Sunday, August 30, 2009

How 'Bout Maximilian Longree

By: Kevin Mackinnon

Anyone who wants to stereotype German triathletes as a bunch of serious, training-is-everything, kill-the-bike-hang-on-for-the-run, live-sleep-eat-drink Ironman exercise addicts needs to meet Maximilian Longree. Someone forgot to explain to the 28-year-old defending Ford Ironman Louisville champion that Ironman racing is supposed to be serious.

Longree first appeared on the Ironman picture in 2005 when he started to tear up the amateur ranks. He went 8:41 to finish as the top amateur in Kona in 2006, then turned pro in 2007. He finished third in his debut pro race at Ironman Austria. He was interviewed at the finish line by Peter Henning, Ironman's Vice President in charge of television, who was so impressed by Longree that Henning walked away from the interview and promptly told me that Longree was “the real deal.”

Henning made that comment in part because Longree is an incredible athlete, but also because the guy is an incredible character. There isn't a joke this guy won't go along with. Last year during his television interview with Henning, Longree said that he was looking forward to a cheeseburger right after he crossed the finish line. Right after he won the race Henning appeared with a monstrous burger.

“The worst part was I could only eat half of it,” Longree joked at today's presser. “The media wanted to talk to me so I had to leave the rest. I hope I win this year – I'll make sure to eat the whole thing.”

Longree didn't hesitate to joke with his fellow competitors today, either. He gave fellow race favorites Luke McKenzie and Raynard Tissink a picture that they can stick on their stems. “It's a nice picture of me from the finish line in Couer d'Alene – it's a sticker that they can put on their stem in the race,” Longree laughed after the race. “I want them to remember that I will be behind them and coming fast.”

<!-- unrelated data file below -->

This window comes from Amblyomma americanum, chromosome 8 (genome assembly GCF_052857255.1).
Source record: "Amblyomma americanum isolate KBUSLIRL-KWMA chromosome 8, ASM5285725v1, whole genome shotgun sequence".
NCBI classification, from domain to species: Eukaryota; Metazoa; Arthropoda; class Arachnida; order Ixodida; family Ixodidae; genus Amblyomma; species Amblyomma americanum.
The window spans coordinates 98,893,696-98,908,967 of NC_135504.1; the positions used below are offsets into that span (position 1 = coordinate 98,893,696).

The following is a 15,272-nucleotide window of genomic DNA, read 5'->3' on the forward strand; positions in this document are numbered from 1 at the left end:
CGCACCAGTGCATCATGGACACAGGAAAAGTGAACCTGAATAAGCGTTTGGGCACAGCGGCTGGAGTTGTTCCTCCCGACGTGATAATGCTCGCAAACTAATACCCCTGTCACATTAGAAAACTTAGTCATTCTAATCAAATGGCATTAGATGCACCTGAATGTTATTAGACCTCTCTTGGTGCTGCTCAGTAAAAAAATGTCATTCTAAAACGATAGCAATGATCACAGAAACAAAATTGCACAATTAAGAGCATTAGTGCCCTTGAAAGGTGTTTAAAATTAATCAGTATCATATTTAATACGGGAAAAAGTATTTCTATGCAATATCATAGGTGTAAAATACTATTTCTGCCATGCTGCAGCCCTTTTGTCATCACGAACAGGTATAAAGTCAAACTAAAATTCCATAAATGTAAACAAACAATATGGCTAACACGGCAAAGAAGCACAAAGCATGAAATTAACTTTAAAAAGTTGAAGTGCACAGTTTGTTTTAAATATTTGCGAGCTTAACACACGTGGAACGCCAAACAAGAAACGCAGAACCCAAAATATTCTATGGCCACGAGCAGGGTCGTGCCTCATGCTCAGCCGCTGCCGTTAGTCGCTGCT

Longree is quite happy to have fun with his competitors and they're quite happy to laugh along with him. Right after the press conference he planned on grabbing a coffee with McKenzie. “Some of the German guys tend to be more serious,” Longree said. “Before the race we can have some fun. I can look in everyone's eyes before the race. Sure we have to battle on race day, but after the finish line we have to be friends.”

As fun as it all is, Longree knows that he's a swim away from competing for a top position in Kona and is ready to do the work to get there.

“It's something I have to work on,” he said. “I can go with the guys on the bike. If you want to do well in Kona you have to be with the lead group. I'm 28 years old. The next step is to get my swimming better and to hold my running or make it a bit faster. I have to work hard for that like every other athlete.”

Henning was right – Longree is the real deal. Not only can the guy race, he's making all the pre-race stuff lots of fun, too. Lest you think that he can't ever be serious, though, here's what he had to say when asked what it's like to hear that someone like Peter Henning figures he's “the real deal”

“To hear something like that from Peter Henning is amazing,” Longree said. “He's a really good guy. If someone like him who knows the sport is saying that, it really really motivates me and I think about those words every day.”

Longree has a great ability to balance the serious side of the sport with a fun-loving attitude that is adding some great life to our sport – whether he gets to eat that cheeseburger as Sunday's race winner or not.

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